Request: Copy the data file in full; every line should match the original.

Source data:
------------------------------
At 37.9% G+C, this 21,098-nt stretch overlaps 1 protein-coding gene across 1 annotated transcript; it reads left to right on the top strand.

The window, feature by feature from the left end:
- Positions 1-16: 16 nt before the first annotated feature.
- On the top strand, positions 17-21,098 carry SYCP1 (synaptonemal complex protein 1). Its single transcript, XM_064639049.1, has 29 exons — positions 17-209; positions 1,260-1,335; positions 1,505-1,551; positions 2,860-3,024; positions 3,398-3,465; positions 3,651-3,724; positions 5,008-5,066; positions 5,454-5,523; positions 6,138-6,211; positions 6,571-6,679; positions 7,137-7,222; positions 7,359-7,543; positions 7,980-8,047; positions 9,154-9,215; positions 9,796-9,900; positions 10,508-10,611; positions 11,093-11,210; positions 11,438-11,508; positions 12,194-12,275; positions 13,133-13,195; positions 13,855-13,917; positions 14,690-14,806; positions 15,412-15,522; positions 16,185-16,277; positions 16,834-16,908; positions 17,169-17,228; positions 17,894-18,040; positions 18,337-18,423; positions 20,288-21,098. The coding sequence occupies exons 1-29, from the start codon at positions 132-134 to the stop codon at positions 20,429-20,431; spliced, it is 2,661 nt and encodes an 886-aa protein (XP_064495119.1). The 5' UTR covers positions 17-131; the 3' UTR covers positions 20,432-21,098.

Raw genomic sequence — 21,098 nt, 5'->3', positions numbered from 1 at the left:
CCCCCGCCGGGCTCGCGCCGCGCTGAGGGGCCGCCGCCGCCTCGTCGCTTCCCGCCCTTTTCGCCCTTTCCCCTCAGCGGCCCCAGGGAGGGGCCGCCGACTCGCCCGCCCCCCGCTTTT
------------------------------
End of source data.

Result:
At 37.9% G+C, this 21,098-nt stretch overlaps 1 protein-coding gene across 1 annotated transcript; it reads left to right on the top strand.

The window, feature by feature from the left end:
- Positions 1-16: 16 nt before the first annotated feature.
- On the top strand, positions 17-21,098 carry SYCP1 (synaptonemal complex protein 1). Its single transcript, XM_064639049.1, has 29 exons — positions 17-209; positions 1,260-1,335; positions 1,505-1,551; positions 2,860-3,024; positions 3,398-3,465; positions 3,651-3,724; positions 5,008-5,066; positions 5,454-5,523; positions 6,138-6,211; positions 6,571-6,679; positions 7,137-7,222; positions 7,359-7,543; positions 7,980-8,047; positions 9,154-9,215; positions 9,796-9,900; positions 10,508-10,611; positions 11,093-11,210; positions 11,438-11,508; positions 12,194-12,275; positions 13,133-13,195; positions 13,855-13,917; positions 14,690-14,806; positions 15,412-15,522; positions 16,185-16,277; positions 16,834-16,908; positions 17,169-17,228; positions 17,894-18,040; positions 18,337-18,423; positions 20,288-21,098. The coding sequence occupies exons 1-29, from the start codon at positions 132-134 to the stop codon at positions 20,429-20,431; spliced, it is 2,661 nt and encodes an 886-aa protein (XP_064495119.1). The 5' UTR covers positions 17-131; the 3' UTR covers positions 20,432-21,098.

Raw genomic sequence — 21,098 nt, 5'->3', positions numbered from 1 at the left:
CCCCCGCCGGGCTCGCGCCGCGCTGAGGGGCCGCCGCCGCCTCGTCGCTTCCCGCCCTTTTCGCCCTTTCCCCTCAGCGGCCCCAGGGAGGGGCCGCCGACTCGCCCGCCCCCCGCTTTT